[aprssig] Mammoth Cave APRS Test (quick look).

Andrew Rich vk4tec at tech-software.net
Mon Mar 4 10:00:32 CST 2013


Via via via via via via via via lol 

Sent from my iPhone
Andrew Rich

On 05/03/2013, at 1:36 AM, Robert Bruninga <bruninga at usna.edu> wrote:

> APRS Cave Test:
> 
> Despite some initial hours of frustration, once the bugs were all found,
> we successfully established a continuous network of 13 digipeaters the 1
> mile length of the Mammoth Cave Cleveland Ave.  (Compare that to the 2000
> mile path we get on our Golden Packet tests in July!).   We demonstrated
> the ability to provide real-time texting and position reporting from
> anywhere along that length to anywhere else along the chain including
> topside.
> 
> It will take time to publish the detail results, but here is what I think
> we learned now:
> 
> 1) VHF range average hop length was 388' with a max of 530
> 2) UHF range average hop length was 439' with a max of 680
> 3) UHF does better.  Even better than the 13% statistics improvement
> suggests.
> 4) Range with a 90 degree passage bend is not drastically different than
> straight
> 5) If waveguide effect exists, it is insignificant.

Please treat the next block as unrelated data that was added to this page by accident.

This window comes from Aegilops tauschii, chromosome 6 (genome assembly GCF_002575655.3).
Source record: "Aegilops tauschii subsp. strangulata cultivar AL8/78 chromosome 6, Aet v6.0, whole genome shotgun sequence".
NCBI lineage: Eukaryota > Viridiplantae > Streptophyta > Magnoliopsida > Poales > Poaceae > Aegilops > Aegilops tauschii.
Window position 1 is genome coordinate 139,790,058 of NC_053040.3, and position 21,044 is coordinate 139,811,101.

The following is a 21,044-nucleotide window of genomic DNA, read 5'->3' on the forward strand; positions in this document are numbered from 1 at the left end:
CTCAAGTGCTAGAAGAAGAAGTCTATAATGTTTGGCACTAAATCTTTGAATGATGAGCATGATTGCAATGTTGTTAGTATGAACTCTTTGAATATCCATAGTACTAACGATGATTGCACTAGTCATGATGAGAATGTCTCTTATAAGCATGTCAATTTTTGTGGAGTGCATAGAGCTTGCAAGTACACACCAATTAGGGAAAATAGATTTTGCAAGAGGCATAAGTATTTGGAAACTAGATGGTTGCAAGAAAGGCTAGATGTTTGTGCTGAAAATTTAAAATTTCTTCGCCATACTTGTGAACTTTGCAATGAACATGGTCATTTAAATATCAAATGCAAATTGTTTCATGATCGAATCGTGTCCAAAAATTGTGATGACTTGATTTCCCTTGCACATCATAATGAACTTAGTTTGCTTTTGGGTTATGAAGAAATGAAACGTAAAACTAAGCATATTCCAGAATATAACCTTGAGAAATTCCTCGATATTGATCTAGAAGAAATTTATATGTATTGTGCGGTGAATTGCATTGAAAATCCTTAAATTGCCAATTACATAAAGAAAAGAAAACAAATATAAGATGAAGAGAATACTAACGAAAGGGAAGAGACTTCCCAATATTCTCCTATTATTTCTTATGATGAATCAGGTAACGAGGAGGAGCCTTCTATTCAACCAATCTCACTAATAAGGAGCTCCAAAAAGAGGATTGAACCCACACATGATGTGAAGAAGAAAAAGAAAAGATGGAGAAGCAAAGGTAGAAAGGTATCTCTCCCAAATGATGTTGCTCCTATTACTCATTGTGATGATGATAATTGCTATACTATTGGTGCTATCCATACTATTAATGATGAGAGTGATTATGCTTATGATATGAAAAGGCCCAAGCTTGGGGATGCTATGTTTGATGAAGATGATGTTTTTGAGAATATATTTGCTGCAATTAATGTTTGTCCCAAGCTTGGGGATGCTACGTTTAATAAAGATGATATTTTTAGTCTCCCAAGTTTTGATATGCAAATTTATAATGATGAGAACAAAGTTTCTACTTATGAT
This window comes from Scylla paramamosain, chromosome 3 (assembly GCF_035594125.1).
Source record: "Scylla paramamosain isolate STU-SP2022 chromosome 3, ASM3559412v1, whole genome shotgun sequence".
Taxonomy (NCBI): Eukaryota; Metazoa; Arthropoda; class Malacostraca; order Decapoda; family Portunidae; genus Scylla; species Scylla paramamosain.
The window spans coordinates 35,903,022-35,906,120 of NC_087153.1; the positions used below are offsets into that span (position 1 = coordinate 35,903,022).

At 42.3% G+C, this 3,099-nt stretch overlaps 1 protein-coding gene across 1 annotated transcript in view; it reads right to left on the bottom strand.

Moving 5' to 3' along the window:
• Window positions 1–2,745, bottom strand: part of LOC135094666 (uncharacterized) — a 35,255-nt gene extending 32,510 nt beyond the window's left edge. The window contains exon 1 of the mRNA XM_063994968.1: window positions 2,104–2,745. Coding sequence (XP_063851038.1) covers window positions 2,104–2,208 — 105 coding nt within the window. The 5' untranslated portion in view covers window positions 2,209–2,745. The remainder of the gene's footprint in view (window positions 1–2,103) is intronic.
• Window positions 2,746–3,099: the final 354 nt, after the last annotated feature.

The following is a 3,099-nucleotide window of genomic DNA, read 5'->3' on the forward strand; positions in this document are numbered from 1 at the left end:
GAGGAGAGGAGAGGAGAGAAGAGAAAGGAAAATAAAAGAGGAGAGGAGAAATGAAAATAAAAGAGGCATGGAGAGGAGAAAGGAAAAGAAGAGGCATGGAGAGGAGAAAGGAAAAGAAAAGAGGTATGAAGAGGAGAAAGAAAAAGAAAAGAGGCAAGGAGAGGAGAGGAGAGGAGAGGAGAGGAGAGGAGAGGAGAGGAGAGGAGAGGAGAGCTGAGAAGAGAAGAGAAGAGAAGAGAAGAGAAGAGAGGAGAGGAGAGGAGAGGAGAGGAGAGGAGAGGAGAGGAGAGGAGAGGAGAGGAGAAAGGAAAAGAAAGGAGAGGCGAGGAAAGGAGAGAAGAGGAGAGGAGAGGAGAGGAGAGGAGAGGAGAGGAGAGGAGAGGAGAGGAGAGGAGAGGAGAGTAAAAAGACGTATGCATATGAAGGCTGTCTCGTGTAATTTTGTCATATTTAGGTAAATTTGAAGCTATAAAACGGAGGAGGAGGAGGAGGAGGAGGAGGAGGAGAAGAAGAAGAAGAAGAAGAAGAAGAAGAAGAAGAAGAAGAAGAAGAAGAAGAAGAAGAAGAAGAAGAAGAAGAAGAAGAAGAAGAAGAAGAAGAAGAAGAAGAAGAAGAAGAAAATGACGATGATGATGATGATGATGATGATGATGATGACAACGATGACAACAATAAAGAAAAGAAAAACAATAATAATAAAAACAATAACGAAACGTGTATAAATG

> 6) Higher power (50W) made little difference to 5W or even less (.5W FRS).
> 7) Typical cave passages were between 30 to 50' wide and 10 to 20' tall
> (big cave)
> 8) More testing needed in smaller passages (though UHF should be good down
> to 2' wide).
> 
> Once everything was configured properly, extending the communications
> system down the cave was as easy as walking until signal was lost, backing
> up 20 to 30' and setting a walkie-talkie(relay) on a rock.  Then
> proceeding.
> 
> Overall conclusion, APRS Radio brings a new range multiplier dimension to
> in-cave communication.  Although the radios are expensive ($500) and need
> a licensed ham radio operator present, the frequency band used is
> identical to the $20 FRS radios available everywhere, making any caver a
> potential contributor to gathering more data on ranges in a much more
> varied environment than the subways of Mammoth.
> 
> Although cavers have used the short range FRS radios in some cases, the
> short range  (a few hundred feet) has not made them a routine part of
> caving.  However, now that APRS has demonstrated how these short ranges
> can be chained together in series up to 14 hops or so, this offers some
> significant opportunities for in-cave communication.  Since anyone can
> test these individual links with just a $20 FRS radio, we would invite any
> cavers to document any FRS radio experience on future caving expeditions
> to gather more data on ranges in a greater variety of passages and to
> document those results.  A paltry 300' radio range in the past has not
> been impressive, but when they can be linked up to 14 times in series, we
> are beginning to see some real potential.  Especially when some of those
> 300' distances may take an hour or more to crawl, communicating at the
> speed of light sure looks handy.
> 
> Results and future info will be maintained as developed on our web page:
> 
> http://aprs.org/cave-link.html
> 
> Bob Bruninga, WB4APR
> US Naval Academy
> 410-293-6417
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